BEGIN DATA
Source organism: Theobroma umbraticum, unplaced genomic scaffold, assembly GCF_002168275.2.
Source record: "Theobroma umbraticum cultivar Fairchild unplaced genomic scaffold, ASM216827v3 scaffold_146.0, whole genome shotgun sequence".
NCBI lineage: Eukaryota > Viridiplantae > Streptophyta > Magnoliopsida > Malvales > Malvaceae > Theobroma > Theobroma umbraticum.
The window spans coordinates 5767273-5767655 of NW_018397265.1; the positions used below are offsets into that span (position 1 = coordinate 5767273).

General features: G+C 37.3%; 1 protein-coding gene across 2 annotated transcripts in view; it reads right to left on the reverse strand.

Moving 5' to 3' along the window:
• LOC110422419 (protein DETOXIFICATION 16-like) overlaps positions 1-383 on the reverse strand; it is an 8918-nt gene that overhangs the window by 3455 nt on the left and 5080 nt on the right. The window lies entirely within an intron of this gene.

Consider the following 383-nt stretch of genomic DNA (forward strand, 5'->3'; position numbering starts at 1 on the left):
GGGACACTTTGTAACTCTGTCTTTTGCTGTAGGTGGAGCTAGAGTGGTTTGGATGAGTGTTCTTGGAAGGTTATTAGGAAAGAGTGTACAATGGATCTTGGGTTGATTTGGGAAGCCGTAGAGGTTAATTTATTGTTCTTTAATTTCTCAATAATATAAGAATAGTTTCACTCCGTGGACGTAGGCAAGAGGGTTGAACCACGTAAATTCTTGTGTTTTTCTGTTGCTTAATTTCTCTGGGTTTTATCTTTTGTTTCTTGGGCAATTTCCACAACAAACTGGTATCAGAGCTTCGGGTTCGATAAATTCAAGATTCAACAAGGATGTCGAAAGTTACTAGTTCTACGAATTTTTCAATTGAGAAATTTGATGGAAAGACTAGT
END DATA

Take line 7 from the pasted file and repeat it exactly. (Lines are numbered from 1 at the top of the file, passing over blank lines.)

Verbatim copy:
• LOC110422419 (protein DETOXIFICATION 16-like) overlaps positions 1-383 on the reverse strand; it is an 8918-nt gene that overhangs the window by 3455 nt on the left and 5080 nt on the right. The window lies entirely within an intron of this gene.